Management scholars have been slow to identify and examine an array of questions associated with the increasing entry of international business into settings of desperate poverty and the actions of government to support economic activity among the desperately poor. We believe that through poverty–business focused research, scholars can better understand businesses’ role in both helping Asia to reduce poverty, and also generating profit for companies as they reach out to serve these large untapped communities of consumers.

This APJM Special Issue seeks to provide a robust analysis of poverty and business in the Asian context. We want to generate new insights on poverty in the Asian context and how business can help to move people out of desperate poverty. Overall, the editors’ belief is that as business helps to generate greater economic activity in settings of severe poverty they will help to solve poverty as individuals in severe poverty are able to both generate greater incomes and accumulate greater assets as they participate with those large firms in those activities. Thus, a rich range of topics can be included in the special issue as we look at new and innovative activities that help to address these issues.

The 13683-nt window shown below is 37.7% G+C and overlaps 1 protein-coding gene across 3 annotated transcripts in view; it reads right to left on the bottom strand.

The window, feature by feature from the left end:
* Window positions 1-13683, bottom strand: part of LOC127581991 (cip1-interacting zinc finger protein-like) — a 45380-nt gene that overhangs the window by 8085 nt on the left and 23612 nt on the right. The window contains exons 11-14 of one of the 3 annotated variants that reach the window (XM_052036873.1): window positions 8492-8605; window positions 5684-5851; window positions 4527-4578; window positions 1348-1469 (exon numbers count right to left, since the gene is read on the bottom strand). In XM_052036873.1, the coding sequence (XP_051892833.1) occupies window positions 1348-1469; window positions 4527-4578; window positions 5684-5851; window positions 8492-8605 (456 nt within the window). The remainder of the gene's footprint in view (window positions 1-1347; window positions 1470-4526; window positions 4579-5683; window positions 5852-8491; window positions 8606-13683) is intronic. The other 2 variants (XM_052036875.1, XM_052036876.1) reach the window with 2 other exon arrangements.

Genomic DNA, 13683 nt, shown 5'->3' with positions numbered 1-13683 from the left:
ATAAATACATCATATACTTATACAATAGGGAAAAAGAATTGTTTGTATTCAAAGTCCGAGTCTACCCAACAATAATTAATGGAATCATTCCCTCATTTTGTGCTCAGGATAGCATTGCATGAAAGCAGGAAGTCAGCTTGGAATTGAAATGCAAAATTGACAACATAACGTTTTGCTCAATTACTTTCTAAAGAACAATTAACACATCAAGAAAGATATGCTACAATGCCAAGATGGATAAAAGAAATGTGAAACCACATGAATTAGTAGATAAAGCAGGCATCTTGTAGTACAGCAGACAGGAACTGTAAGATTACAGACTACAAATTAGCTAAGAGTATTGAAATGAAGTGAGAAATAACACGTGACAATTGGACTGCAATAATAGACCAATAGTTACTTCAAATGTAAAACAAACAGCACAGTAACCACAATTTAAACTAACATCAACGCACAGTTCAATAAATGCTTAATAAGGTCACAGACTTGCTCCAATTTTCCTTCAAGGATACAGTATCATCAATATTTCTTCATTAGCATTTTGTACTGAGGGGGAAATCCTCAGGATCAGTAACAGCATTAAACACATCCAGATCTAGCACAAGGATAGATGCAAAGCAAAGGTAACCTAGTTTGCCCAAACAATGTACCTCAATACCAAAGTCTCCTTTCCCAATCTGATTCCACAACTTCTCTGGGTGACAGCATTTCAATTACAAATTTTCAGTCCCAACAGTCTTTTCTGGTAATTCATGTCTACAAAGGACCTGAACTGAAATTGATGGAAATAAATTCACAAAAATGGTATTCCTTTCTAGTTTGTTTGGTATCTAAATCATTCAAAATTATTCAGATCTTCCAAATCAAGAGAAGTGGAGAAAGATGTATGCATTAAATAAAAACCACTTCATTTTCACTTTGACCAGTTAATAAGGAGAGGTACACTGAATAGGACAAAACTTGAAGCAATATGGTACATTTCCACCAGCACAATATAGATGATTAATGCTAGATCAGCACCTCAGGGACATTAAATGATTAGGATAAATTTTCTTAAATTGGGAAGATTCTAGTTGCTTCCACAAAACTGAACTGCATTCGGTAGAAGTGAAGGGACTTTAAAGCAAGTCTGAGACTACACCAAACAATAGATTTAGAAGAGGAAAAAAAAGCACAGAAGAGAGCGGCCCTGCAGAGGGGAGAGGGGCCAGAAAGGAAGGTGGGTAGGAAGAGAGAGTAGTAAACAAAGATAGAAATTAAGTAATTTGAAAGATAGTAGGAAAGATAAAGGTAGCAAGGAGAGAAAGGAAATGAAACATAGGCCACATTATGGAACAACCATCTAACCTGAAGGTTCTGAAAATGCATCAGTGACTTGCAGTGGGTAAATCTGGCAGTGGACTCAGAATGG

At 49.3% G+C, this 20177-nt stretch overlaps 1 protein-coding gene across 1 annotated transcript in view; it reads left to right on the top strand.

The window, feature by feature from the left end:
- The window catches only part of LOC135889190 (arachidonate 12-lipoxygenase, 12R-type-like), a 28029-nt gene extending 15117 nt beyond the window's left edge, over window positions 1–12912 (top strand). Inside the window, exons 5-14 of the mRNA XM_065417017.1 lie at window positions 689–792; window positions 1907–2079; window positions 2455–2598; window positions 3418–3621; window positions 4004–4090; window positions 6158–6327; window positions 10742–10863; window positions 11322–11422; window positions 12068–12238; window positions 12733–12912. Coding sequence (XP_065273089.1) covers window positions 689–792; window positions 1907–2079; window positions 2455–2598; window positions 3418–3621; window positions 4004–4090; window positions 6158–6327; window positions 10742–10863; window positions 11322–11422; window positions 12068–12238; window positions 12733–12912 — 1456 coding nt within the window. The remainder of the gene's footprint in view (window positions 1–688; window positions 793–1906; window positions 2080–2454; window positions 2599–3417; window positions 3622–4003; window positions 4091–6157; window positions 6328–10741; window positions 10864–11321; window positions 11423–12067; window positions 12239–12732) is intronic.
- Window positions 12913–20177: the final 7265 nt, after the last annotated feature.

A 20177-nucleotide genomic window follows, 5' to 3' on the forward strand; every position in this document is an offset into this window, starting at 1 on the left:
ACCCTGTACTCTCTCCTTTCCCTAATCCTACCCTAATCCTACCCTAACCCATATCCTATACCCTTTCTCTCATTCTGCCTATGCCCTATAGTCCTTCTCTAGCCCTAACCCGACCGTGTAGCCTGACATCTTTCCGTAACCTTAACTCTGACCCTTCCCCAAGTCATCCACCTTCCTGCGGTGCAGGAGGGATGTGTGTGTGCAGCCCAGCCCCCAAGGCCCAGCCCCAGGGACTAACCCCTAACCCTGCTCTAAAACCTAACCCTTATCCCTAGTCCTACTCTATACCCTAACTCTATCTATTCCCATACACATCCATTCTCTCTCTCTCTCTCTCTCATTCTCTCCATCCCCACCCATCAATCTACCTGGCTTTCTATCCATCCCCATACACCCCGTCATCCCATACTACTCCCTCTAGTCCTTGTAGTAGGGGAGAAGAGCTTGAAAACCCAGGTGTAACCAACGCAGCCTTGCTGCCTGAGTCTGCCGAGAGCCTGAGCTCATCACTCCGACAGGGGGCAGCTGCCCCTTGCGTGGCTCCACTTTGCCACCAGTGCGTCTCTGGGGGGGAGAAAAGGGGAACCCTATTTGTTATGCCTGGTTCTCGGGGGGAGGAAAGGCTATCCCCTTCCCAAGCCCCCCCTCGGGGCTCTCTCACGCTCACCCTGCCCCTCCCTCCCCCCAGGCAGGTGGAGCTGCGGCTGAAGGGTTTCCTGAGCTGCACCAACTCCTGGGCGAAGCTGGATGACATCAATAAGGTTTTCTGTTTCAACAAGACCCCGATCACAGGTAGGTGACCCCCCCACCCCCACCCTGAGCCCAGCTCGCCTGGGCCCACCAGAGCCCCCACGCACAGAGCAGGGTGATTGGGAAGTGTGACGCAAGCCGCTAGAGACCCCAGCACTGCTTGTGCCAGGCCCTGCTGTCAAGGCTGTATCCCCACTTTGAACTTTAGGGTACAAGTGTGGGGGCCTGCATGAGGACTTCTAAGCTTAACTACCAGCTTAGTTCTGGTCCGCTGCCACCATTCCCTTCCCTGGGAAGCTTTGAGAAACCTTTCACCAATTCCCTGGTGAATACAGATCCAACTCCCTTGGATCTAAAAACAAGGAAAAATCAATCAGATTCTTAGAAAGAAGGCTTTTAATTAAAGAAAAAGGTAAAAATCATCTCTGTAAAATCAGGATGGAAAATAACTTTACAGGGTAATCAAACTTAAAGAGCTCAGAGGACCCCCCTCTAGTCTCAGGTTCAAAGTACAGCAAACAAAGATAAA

For example, we hope to receive research that will expand the limited research on major corporations serving the “bottom of the pyramid” or “subsistence markets” and how firms create such innovative methods to serve these markets. In addition, we are also interested in seeing articles that address how bringing business skills and ideas to settings of severe poverty can address the issues of poverty. There are also new technologies that help to solve the issues of poverty such as cell-phone banking. How do firms developing such technologies ensure that their products meet the needs of very different customer than have been typically addressed? In addition, how government policy can encourage more economic activity in settings of severe poverty, micro lending by governmental and NGOs, and the role of informal firms are also encouraged.

All else being equal, we encourage interdisciplinary teams to explore the above issues and also encourage diversity of thinking to create the path-breaking insights that we seek. Research questions of potential interest for this special issue could include, but are not limited to:

1.   There are numerous enterprising individuals in Asia living in severe poverty with innovative ideas but without sufficient access to financial resources. What can be done to facilitate the transition of these innovative ideas to generate business venture growth in Asia? What is the role of microfinance in the effort to address this shortage of financial resources?